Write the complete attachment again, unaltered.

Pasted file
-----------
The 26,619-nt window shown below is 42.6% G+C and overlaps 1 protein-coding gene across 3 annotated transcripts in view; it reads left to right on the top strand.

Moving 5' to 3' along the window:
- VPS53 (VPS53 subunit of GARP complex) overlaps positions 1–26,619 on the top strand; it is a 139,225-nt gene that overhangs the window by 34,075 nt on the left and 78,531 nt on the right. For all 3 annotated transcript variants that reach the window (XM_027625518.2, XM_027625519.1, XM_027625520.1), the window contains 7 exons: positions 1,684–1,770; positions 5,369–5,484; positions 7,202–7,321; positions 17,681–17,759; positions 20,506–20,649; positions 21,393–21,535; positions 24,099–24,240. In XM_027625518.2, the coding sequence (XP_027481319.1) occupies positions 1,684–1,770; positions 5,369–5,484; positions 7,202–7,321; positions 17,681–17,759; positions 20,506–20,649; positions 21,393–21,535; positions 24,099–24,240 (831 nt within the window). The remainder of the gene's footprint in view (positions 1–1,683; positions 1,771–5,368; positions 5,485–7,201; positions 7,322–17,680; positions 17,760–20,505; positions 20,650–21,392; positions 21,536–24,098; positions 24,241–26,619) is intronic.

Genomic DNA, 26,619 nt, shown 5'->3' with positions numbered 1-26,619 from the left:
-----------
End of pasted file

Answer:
The 26,619-nt window shown below is 42.6% G+C and overlaps 1 protein-coding gene across 3 annotated transcripts in view; it reads left to right on the top strand.

Moving 5' to 3' along the window:
- VPS53 (VPS53 subunit of GARP complex) overlaps positions 1–26,619 on the top strand; it is a 139,225-nt gene that overhangs the window by 34,075 nt on the left and 78,531 nt on the right. For all 3 annotated transcript variants that reach the window (XM_027625518.2, XM_027625519.1, XM_027625520.1), the window contains 7 exons: positions 1,684–1,770; positions 5,369–5,484; positions 7,202–7,321; positions 17,681–17,759; positions 20,506–20,649; positions 21,393–21,535; positions 24,099–24,240. In XM_027625518.2, the coding sequence (XP_027481319.1) occupies positions 1,684–1,770; positions 5,369–5,484; positions 7,202–7,321; positions 17,681–17,759; positions 20,506–20,649; positions 21,393–21,535; positions 24,099–24,240 (831 nt within the window). The remainder of the gene's footprint in view (positions 1–1,683; positions 1,771–5,368; positions 5,485–7,201; positions 7,322–17,680; positions 17,760–20,505; positions 20,650–21,392; positions 21,536–24,098; positions 24,241–26,619) is intronic.

Genomic DNA, 26,619 nt, shown 5'->3' with positions numbered 1-26,619 from the left: